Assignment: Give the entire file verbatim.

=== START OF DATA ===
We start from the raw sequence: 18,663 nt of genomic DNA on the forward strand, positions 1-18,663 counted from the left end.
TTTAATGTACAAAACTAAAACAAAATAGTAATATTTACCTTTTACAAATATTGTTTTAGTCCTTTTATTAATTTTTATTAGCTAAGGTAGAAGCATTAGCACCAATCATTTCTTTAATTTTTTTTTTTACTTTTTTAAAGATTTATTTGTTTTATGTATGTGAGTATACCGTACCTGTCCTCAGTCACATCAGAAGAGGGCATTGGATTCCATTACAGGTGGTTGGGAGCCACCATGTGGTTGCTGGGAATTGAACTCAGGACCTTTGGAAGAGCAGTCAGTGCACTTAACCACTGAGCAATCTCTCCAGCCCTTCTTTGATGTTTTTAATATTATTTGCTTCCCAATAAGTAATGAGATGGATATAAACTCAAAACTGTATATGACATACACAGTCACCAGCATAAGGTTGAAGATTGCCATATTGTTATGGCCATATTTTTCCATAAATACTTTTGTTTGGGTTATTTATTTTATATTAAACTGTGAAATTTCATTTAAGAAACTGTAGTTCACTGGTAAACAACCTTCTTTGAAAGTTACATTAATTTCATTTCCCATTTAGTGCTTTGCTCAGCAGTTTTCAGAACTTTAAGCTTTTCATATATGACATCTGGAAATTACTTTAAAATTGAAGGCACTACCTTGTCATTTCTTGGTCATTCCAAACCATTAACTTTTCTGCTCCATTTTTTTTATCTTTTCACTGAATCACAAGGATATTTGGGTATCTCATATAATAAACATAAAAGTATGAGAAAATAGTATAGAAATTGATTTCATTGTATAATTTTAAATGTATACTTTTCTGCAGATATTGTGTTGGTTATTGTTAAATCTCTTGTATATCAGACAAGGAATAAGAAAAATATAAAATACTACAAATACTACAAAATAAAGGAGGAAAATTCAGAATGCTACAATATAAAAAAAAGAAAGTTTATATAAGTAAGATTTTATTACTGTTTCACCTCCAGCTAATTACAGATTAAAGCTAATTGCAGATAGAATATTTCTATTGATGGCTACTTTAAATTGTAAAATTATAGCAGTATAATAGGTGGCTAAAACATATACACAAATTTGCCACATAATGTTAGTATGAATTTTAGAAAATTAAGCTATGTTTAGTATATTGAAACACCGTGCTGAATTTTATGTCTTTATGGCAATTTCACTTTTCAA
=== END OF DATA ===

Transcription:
We start from the raw sequence: 18,663 nt of genomic DNA on the forward strand, positions 1-18,663 counted from the left end.
TTTAATGTACAAAACTAAAACAAAATAGTAATATTTACCTTTTACAAATATTGTTTTAGTCCTTTTATTAATTTTTATTAGCTAAGGTAGAAGCATTAGCACCAATCATTTCTTTAATTTTTTTTTTTACTTTTTTAAAGATTTATTTGTTTTATGTATGTGAGTATACCGTACCTGTCCTCAGTCACATCAGAAGAGGGCATTGGATTCCATTACAGGTGGTTGGGAGCCACCATGTGGTTGCTGGGAATTGAACTCAGGACCTTTGGAAGAGCAGTCAGTGCACTTAACCACTGAGCAATCTCTCCAGCCCTTCTTTGATGTTTTTAATATTATTTGCTTCCCAATAAGTAATGAGATGGATATAAACTCAAAACTGTATATGACATACACAGTCACCAGCATAAGGTTGAAGATTGCCATATTGTTATGGCCATATTTTTCCATAAATACTTTTGTTTGGGTTATTTATTTTATATTAAACTGTGAAATTTCATTTAAGAAACTGTAGTTCACTGGTAAACAACCTTCTTTGAAAGTTACATTAATTTCATTTCCCATTTAGTGCTTTGCTCAGCAGTTTTCAGAACTTTAAGCTTTTCATATATGACATCTGGAAATTACTTTAAAATTGAAGGCACTACCTTGTCATTTCTTGGTCATTCCAAACCATTAACTTTTCTGCTCCATTTTTTTTATCTTTTCACTGAATCACAAGGATATTTGGGTATCTCATATAATAAACATAAAAGTATGAGAAAATAGTATAGAAATTGATTTCATTGTATAATTTTAAATGTATACTTTTCTGCAGATATTGTGTTGGTTATTGTTAAATCTCTTGTATATCAGACAAGGAATAAGAAAAATATAAAATACTACAAATACTACAAAATAAAGGAGGAAAATTCAGAATGCTACAATATAAAAAAAAGAAAGTTTATATAAGTAAGATTTTATTACTGTTTCACCTCCAGCTAATTACAGATTAAAGCTAATTGCAGATAGAATATTTCTATTGATGGCTACTTTAAATTGTAAAATTATAGCAGTATAATAGGTGGCTAAAACATATACACAAATTTGCCACATAATGTTAGTATGAATTTTAGAAAATTAAGCTATGTTTAGTATATTGAAACACCGTGCTGAATTTTATGTCTTTATGGCAATTTCACTTTTCAA